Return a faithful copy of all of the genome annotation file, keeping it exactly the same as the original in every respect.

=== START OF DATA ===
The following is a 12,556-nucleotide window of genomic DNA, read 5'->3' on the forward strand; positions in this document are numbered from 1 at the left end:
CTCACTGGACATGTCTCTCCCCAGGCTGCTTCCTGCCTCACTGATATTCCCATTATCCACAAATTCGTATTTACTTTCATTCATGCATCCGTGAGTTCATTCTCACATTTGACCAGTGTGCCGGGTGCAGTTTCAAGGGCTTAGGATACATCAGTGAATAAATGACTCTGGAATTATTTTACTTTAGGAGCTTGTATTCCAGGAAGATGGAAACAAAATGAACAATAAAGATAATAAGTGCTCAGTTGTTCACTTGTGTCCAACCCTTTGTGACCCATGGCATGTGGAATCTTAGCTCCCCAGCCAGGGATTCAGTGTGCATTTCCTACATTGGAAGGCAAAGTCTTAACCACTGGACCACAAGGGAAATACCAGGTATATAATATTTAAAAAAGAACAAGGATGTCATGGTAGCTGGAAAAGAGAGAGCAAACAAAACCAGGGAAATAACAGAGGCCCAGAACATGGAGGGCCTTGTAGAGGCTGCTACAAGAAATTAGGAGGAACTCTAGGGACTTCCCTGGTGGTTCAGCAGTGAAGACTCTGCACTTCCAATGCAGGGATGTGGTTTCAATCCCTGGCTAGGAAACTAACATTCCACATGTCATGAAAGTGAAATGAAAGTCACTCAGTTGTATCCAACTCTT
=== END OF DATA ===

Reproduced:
The following is a 12,556-nucleotide window of genomic DNA, read 5'->3' on the forward strand; positions in this document are numbered from 1 at the left end:
CTCACTGGACATGTCTCTCCCCAGGCTGCTTCCTGCCTCACTGATATTCCCATTATCCACAAATTCGTATTTACTTTCATTCATGCATCCGTGAGTTCATTCTCACATTTGACCAGTGTGCCGGGTGCAGTTTCAAGGGCTTAGGATACATCAGTGAATAAATGACTCTGGAATTATTTTACTTTAGGAGCTTGTATTCCAGGAAGATGGAAACAAAATGAACAATAAAGATAATAAGTGCTCAGTTGTTCACTTGTGTCCAACCCTTTGTGACCCATGGCATGTGGAATCTTAGCTCCCCAGCCAGGGATTCAGTGTGCATTTCCTACATTGGAAGGCAAAGTCTTAACCACTGGACCACAAGGGAAATACCAGGTATATAATATTTAAAAAAGAACAAGGATGTCATGGTAGCTGGAAAAGAGAGAGCAAACAAAACCAGGGAAATAACAGAGGCCCAGAACATGGAGGGCCTTGTAGAGGCTGCTACAAGAAATTAGGAGGAACTCTAGGGACTTCCCTGGTGGTTCAGCAGTGAAGACTCTGCACTTCCAATGCAGGGATGTGGTTTCAATCCCTGGCTAGGAAACTAACATTCCACATGTCATGAAAGTGAAATGAAAGTCACTCAGTTGTATCCAACTCTT